Community gathering in Oak Park in response to recent community violence
Sacramento, CA – Members of the Sacramento community, along with local faith-leaders, city councilmembers and Mayor Steinberg will walk for peace tonight in response to recent community violence in Oak Park.
“Oak Park is a strong and resilient community that comes together, especially during times like these, to express with one voice that violence in our streets must stop,” said Sierra Health Foundation President and CEO Chet P. Hewitt, “We are marching tonight with a shared vision that children, youth and families in Oak Park and throughout the City of Sacramento deserve safe and violence-free communities.”
The Peace Walk will begin at 6 p.m. at Shiloh Baptist Church at 3565 9th Ave. in Oak Park. Community members will gather at 5:30 p.m. to create posters. The walk will promote a community response, with a focus on peace in our community. The mayor, city council members and Sacramento City Unified School District Board Member Jessie Ryan, along with community members and faith leaders, will provide a call to action before the walk begins.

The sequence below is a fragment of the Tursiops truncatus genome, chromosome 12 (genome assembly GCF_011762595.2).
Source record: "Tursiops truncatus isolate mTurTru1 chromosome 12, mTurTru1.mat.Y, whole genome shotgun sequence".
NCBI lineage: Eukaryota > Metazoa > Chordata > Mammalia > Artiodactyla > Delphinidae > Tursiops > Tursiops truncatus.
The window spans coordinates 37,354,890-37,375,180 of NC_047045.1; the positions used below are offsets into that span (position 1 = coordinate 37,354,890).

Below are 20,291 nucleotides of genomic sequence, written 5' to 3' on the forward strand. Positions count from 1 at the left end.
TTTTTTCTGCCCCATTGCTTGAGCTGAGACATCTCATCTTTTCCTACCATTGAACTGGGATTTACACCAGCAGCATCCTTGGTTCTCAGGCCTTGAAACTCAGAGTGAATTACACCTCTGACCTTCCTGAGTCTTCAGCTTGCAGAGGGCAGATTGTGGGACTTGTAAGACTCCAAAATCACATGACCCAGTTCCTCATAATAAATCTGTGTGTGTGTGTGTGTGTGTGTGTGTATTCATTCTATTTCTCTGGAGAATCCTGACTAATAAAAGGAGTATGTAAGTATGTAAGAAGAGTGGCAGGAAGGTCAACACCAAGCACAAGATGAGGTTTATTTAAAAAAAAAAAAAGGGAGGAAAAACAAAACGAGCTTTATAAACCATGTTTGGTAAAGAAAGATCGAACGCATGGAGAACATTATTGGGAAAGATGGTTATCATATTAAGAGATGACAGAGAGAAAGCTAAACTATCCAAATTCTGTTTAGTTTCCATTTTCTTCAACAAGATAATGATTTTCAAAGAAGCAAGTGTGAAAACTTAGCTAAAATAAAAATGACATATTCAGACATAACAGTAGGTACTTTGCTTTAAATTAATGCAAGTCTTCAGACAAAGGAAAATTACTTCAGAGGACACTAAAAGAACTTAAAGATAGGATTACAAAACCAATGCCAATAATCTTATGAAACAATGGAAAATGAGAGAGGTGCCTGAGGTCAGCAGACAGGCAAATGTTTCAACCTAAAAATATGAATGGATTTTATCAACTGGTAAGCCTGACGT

“We want Oak Park to thrive and we will take back the streets to make that happen,” said Greater Sacramento Urban League CEO Cassandra Jennings. The Greater Sacramento Urban League is one of seven Black Child Legacy Campaign Community Incubator Lead organizations and serves the Oak Park neighborhood.
“Our children deserve safe spaces and the opportunity to grow up healthy and without trauma,” said Pastor Les Simmons of South Sacramento Christian Center. “This community response is our opportunity to show them that we care and to prove that we can create neighborhoods where they will be safe.”
The Black Child Legacy Campaign is the community-driven movement raising visibility and strengthening collective impact efforts of the Steering Committee on Reduction of African American Child Deaths to reduce the number of black child mortalities by 10% to 20% in 2020 in Sacramento County. Tragically, for 20 years, the Sacramento County Child Death Review Team has consistently found that African American children died at a rate two times higher than children of other races.